Defiance of the Patriots: The Boston Tea Party and the Making of America is a book written by Benjamin L.Carp and published in the year 2010. In this elegant and thrilling book, Carp provides the reader with a vivid description of the Boston Tea Party. The book explodes various myths and explores the scintillating Boston city life.
Carp embarks on a phenomenal story telling session where he vividly brings to life the different individuals and places that have been brought together by the Tea Party -from English businesspersons to tea pickers from China, plantation slaves, native Americans and Boston’s so called ‘pleasure ladies’. Carp goes farther and illuminates how a very small but determined group managed to shake a huge and mighty empire’s foundations. He then explains the effects that this has had on the Americans lives since its happening. By revealing a lot of little known details and historical facts and considering the uncertain legacy of the Tea Party, Carp is able to present a deeply expansive and compelling history of the iconic event rooted in the tempestuous past of America.
The Boston Tea Party grants Carp with an opportunity to examine and explore the political culture of Boston. This political culture is explored from a host of several viewpoints that include authority, rights, and taxes, both present and past.
The strongest part of the book is when the author looks up the Boston streets in a convincing way explains the greater contexts that stimulated the tossing of tea into the Boston Harbor by some Boston radicals. This tea tossing activity took place in the year 1773 when several individuals in disguise boarded several merchant ships and dumped tea weighing about 46 tons into the Boston Harbor. This came to be known as the Boston Tea Party and was seen as an audacious and revolutionary act.
Carp begins his elaboration with an interesting and fascinating discussion about the British famous trading company, the East Indian Company. He describes the company as the imperial agent of Britain and he then carefully delineates the power of sovereignty that the company had in India.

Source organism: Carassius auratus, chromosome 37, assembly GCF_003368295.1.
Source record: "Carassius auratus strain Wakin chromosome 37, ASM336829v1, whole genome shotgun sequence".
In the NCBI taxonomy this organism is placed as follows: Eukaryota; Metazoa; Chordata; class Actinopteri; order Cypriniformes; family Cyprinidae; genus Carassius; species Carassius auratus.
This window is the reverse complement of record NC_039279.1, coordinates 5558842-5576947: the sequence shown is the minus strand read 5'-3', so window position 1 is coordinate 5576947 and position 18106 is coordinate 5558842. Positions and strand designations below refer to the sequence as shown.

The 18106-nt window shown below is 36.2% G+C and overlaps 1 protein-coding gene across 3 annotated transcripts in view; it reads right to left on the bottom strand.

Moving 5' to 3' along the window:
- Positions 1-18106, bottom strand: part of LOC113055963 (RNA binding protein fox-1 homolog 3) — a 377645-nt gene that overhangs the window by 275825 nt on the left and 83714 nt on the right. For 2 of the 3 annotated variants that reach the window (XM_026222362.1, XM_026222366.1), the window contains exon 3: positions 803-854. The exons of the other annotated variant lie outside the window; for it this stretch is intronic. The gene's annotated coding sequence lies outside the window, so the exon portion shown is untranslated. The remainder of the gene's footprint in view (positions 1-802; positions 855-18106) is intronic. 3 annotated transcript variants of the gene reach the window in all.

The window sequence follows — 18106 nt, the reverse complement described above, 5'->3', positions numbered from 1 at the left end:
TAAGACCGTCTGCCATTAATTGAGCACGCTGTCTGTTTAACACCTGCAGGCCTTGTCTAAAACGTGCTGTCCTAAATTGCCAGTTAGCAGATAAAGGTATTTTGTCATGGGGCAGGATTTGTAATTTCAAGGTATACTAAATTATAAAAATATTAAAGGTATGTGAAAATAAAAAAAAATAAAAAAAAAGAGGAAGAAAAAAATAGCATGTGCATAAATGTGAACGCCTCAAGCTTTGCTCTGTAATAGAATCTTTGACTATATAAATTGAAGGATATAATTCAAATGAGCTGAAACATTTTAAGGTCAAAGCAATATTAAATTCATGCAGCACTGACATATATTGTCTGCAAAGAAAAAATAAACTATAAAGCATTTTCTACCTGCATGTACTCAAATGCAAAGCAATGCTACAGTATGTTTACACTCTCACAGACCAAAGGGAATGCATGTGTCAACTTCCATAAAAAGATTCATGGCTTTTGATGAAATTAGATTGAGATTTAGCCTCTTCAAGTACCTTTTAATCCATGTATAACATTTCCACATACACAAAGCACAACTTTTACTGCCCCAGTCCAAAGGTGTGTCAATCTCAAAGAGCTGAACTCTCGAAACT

Instead of treating the East India Company’s political ideologies as a just a background to colonial protest, the author finds a way to weave the story into an account of the imperial power of the British like both the EIC members and the Boston residents experienced it.
This universal and global perspective goes along way in assisting to explain the reason why the Boston radicals clogged tea into the Boston harbor. Carp also incorporates several other glimpses of global perspective to argue his case. These perspectives are also equally effective.
Throughout history, the Boston residents had consistently engaged in the violation of trade agreements that advocated for non-importation. This had inadvertently led to the emergence of distrust between other cities and Boston. This led to the branding of Boston as a trade violations ringleader. However in Defiance of the Patriots: The Boston Tea Party and the Making of America, Carp demonstrates in convincing terms that the city of Boston indeed protested so that they could prove their worth to the cities of Philadelphia and New York.
However, from a critical viewpoint, the narrative tone focus adopted by the author acts as the book’s strength and at the same time its weakness. Although the book is a very good read that gives the reader a lot of informed speculations and details, it however shares some limitations that are commonly associated with its genre. Just like his fellow American Revolution crossover scholars, the author struggles to make an inclusion of non-whites and women to his narration. At the little sections that he manages to include them, it is not done in a very comprehensive way. For example, he only talks about some of the women who were tea drinkers and who participated in the tea sprinkling in just a few chapters. He also gives a very brief melancholy of slavery and sugar in the last chapter of the book.
Benjamin Carp gives a definition of the Tea Party’s radicalism as the capability of average and ordinary individuals to participate and engage in both democratic and defiant protests. However, his drive to establish the tea tossing participant’s names leads to their rebellion definition in an inadvertent misleading but tidy way. Private property attacks are an aspect that cannot be fully understood without giving consideration to family relationships and slavery including coverture. Thus, the author’s narrow and brief emphasis misses the power and property connection.
Despite these little discrepancies, it is overall a very good book that every fan of the American social, political, and economic history should make a point of reading.
Carp, Benjamin L. Defiance of the Patriots: The Boston Tea Party & the Making of America. New Haven: Yale University Press, 2010. Print.